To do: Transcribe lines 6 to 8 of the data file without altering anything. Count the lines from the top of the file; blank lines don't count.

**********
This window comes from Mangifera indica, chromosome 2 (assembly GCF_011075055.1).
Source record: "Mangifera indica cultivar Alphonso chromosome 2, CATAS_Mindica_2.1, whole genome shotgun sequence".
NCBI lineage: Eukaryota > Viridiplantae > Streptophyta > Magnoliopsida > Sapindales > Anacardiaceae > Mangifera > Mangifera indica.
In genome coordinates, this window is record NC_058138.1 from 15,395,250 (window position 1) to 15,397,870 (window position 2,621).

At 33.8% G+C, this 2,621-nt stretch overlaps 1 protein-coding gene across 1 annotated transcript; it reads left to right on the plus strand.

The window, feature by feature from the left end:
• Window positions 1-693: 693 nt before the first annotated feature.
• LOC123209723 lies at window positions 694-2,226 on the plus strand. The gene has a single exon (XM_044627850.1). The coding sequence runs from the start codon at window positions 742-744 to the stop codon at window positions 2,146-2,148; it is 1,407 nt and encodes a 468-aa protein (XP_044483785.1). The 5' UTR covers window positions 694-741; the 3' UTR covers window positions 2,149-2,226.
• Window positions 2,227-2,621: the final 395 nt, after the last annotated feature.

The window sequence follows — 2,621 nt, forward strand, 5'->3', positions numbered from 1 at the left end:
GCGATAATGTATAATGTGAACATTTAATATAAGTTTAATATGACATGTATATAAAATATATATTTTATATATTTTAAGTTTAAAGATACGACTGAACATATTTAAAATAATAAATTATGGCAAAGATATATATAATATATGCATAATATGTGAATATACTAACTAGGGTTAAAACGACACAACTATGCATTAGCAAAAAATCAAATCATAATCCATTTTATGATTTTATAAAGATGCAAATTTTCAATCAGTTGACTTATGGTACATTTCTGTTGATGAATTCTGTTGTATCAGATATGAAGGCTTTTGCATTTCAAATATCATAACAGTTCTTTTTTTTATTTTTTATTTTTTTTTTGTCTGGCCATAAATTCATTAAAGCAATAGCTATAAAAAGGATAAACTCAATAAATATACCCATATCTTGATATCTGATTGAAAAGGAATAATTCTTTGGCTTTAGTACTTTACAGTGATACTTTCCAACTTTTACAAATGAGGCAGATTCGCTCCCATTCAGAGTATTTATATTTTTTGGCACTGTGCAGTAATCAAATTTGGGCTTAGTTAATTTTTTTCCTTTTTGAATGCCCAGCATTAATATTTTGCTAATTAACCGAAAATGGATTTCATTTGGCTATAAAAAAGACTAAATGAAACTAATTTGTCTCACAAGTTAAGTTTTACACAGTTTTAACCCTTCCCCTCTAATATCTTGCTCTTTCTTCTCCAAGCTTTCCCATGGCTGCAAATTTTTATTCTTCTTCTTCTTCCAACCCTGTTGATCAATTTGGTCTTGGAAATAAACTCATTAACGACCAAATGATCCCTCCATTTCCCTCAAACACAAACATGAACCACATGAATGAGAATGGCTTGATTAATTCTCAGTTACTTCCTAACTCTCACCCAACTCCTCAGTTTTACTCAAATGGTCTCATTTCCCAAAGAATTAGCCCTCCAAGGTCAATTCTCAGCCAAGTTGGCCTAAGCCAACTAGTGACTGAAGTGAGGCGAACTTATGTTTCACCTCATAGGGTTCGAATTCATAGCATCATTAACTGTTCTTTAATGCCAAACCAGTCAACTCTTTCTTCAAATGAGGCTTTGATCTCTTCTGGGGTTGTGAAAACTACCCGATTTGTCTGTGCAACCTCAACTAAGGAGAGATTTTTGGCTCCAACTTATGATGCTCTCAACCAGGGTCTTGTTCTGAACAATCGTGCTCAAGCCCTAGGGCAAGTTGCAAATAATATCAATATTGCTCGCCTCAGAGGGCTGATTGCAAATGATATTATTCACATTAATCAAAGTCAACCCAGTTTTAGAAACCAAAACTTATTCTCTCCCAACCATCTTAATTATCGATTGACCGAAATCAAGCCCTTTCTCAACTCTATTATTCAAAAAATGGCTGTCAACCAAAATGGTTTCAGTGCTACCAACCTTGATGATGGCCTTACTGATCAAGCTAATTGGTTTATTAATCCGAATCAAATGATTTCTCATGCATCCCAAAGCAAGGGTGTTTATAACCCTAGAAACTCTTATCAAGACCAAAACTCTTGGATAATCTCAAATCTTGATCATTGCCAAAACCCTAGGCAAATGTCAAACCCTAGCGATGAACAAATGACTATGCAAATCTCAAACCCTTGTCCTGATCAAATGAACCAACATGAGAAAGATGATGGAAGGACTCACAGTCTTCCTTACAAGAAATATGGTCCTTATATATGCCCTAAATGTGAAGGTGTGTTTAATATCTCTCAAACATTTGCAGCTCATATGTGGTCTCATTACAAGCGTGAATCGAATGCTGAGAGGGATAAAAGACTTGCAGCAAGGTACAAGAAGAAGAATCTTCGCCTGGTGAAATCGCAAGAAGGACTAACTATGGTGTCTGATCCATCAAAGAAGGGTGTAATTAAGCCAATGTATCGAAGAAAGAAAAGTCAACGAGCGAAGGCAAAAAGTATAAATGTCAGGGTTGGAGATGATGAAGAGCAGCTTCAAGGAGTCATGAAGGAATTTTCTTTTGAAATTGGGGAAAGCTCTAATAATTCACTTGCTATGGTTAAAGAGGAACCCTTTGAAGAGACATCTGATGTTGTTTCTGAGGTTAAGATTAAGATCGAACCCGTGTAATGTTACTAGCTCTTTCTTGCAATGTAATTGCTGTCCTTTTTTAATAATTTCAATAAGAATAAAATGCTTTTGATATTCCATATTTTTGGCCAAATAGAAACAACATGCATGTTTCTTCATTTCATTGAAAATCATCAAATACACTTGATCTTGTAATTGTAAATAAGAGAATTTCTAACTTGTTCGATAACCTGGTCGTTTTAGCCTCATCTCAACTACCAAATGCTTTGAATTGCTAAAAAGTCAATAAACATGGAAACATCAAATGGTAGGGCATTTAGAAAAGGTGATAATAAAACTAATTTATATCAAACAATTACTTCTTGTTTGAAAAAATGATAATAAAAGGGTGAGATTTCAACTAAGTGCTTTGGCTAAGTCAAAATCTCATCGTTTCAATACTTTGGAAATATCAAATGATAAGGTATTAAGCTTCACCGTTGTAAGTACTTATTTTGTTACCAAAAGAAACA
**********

The window, feature by feature from the left end:
• Window positions 1-693: 693 nt before the first annotated feature.
• LOC123209723 lies at window positions 694-2,226 on the plus strand. The gene has a single exon (XM_044627850.1). The coding sequence runs from the start codon at window positions 742-744 to the stop codon at window positions 2,146-2,148; it is 1,407 nt and encodes a 468-aa protein (XP_044483785.1). The 5' UTR covers window positions 694-741; the 3' UTR covers window positions 2,149-2,226.